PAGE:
In Israel, home to one third of the world’s Ashkenazim, about 1 in every 220 people suffer from inflammatory bowel disorder. Now, the condition is on the rise among Ethiopian immigrants.
Israel’s national curling team was only formed this year. Can it reach the Olympics in a winter sport where you throw 42-pound granite rocks along an icy surface?
GENETICS 2013: Scientists have long been acutely interested in the genes of Ashkenazi Jews. They offer clues that could solve mysteries of diseases like cancer and diabetes.
JEWISH GENETICS: Physicians rarely consider DNA data when prescribing Plavix, a common heart drug. That’s too bad, because genetic tests can help determine the its effectiveness.
JEWISH GENETICS: Could tiny parasitic worms in fish render the fish unkosher? Rabbis headed to the American Museum of Natural History to find out.
A Hispanic town unexpectedly found out residents had a genetic mutation that pointed to Jewish heritage. It also put them at much greater risk of getting breast cancer.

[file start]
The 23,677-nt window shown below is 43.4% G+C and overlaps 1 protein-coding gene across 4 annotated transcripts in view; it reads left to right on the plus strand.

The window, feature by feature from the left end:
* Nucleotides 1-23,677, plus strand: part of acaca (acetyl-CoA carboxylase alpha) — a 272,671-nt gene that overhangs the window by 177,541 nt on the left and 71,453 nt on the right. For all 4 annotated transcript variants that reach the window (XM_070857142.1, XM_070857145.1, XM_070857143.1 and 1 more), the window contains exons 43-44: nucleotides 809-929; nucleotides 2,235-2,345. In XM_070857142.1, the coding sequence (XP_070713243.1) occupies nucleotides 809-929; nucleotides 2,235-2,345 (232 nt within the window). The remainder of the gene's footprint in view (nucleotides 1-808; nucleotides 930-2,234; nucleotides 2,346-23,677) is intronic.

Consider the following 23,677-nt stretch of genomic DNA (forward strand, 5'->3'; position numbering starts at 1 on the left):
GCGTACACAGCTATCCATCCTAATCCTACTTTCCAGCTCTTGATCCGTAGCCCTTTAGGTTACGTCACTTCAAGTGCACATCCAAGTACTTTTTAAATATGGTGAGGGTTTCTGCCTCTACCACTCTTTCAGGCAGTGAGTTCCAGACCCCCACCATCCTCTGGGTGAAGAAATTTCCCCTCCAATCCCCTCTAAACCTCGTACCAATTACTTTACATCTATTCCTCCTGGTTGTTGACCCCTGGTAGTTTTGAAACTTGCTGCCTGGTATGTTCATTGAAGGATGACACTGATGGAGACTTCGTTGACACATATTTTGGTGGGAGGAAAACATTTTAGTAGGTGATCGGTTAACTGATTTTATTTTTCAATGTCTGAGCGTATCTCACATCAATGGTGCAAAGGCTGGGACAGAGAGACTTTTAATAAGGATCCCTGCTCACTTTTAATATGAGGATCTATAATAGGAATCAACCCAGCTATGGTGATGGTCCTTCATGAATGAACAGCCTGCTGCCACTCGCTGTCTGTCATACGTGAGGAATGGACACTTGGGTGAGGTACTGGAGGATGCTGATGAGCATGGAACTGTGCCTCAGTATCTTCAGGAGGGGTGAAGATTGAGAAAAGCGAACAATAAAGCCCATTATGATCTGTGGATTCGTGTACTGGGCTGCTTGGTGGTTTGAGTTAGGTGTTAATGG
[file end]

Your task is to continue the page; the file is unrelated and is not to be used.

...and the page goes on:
On a rainy day in May, 46 people had their blood drawn in the basement of the Park Avenue Synagogue on the Upper East Side of Manhattan as part of a community screening for Jewish genetic diseases.
Yeshiva University officially launched its new Program for Jewish Genetic Health with a ribbon-cutting ceremony in February. But the program’s roots go back much further than that. Inspired by Yeshiva’s Tay-Sachs community screens of the 1970s, Dr. Susan Gross, medical director of the human genetics laboratory at the Jacobi Medical Center, launched a pilot effort five years ago to provide New York’s Jewish community with accessible and affordable testing for recessive genetic diseases.
Last April, Joseph Pickrell sent a tube of his saliva to the California genetic testing company 23andMe. After spending years studying other people’s DNA, the 27-year-old doctoral student at the University of Chicago decided he wanted to learn more about his own genetic ancestry.